Many of the classic painters, like George Stubbs, inspire me. I’m stunned that he could paint to that standard and detail from a live model (although he did a lot of study on horse cadavers). However, most of my inspiration comes from
“I’M ATTRACTED TO CLASSIC-STYLE PAINTINGS SUCH AS REMBRANDT AND STUBBS, BUT I REMOVE THE BACKGROUND ELEMENTS AND ISOLATE MANY OF MY SUBJECTS.”
“I LIKE TO PORTRAY ATTITUDE AND PRESENCE IN MY SUBJECTS.”
photographers such as Annie Leibovitz, Tim Walker, and Sally Mann, although most would probably struggle to find a reference to those photographers in my work.
Where do you find subjects for your paintings?
Most of my friends own horses, so it’s been easy to access a variety of beautiful subjects.
Do you enjoy attending any famous U.K. events such as Ascot or Badminton Horse Trials?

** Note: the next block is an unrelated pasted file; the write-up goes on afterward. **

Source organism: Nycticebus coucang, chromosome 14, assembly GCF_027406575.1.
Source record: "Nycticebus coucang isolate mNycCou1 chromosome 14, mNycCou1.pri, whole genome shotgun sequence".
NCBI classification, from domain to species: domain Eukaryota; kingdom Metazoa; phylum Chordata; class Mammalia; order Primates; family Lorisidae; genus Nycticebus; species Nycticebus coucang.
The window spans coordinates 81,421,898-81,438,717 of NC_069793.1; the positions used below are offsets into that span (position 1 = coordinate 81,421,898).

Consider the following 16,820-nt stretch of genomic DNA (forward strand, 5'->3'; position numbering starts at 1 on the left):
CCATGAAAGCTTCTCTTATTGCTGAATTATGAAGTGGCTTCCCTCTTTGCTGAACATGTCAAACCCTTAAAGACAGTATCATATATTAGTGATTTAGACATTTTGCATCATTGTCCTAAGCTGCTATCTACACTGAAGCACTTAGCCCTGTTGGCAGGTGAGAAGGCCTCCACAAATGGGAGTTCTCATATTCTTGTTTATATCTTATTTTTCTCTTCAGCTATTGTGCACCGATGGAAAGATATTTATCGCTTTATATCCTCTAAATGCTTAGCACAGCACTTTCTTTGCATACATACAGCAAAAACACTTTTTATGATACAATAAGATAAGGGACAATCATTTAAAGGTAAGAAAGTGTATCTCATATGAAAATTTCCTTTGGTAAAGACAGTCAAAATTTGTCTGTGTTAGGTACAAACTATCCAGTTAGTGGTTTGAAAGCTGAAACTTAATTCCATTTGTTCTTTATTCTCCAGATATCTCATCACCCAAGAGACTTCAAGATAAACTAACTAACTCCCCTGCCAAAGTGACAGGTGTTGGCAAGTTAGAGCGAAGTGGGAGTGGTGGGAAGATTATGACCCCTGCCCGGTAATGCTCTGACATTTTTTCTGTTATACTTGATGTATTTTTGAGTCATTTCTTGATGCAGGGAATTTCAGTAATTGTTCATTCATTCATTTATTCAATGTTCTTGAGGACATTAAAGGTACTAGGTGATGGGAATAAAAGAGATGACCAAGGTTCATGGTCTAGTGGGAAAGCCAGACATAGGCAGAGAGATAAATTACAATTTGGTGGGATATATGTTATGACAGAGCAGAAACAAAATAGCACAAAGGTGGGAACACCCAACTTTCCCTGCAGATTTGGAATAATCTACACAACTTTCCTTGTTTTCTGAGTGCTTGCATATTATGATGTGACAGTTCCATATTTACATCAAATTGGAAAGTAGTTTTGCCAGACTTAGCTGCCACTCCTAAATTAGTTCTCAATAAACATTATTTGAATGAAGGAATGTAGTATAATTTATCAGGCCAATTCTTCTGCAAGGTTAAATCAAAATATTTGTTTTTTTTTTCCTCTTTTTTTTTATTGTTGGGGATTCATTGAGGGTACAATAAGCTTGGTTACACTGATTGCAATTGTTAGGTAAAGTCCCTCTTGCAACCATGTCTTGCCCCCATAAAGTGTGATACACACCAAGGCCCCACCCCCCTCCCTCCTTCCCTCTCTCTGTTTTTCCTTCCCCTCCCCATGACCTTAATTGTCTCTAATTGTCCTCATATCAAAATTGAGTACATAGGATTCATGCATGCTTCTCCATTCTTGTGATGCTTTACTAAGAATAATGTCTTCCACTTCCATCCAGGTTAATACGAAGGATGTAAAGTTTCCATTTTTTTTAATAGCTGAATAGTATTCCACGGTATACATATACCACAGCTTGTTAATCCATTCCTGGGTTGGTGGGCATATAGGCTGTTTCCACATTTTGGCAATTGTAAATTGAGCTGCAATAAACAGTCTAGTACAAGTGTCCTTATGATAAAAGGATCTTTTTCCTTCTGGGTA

I used to go to a lot of horse races in the U.K. My favorite would probably be in Cheltenham.
You also paint abstracts. Do you strongly prefer figurative, or are each equally as inspiring?
I’m pretty fickle, so it’s easy to flit between both styles. The level of concen tration needed to paint my horses can be tiring. For example, it took me six weeks to paint Freddie (see page 85), with most of the detail in his face, which was close to 10 feet above the floor. I was up on a ladder every day for weeks, so, at times, painting can be mentally and physically taxing.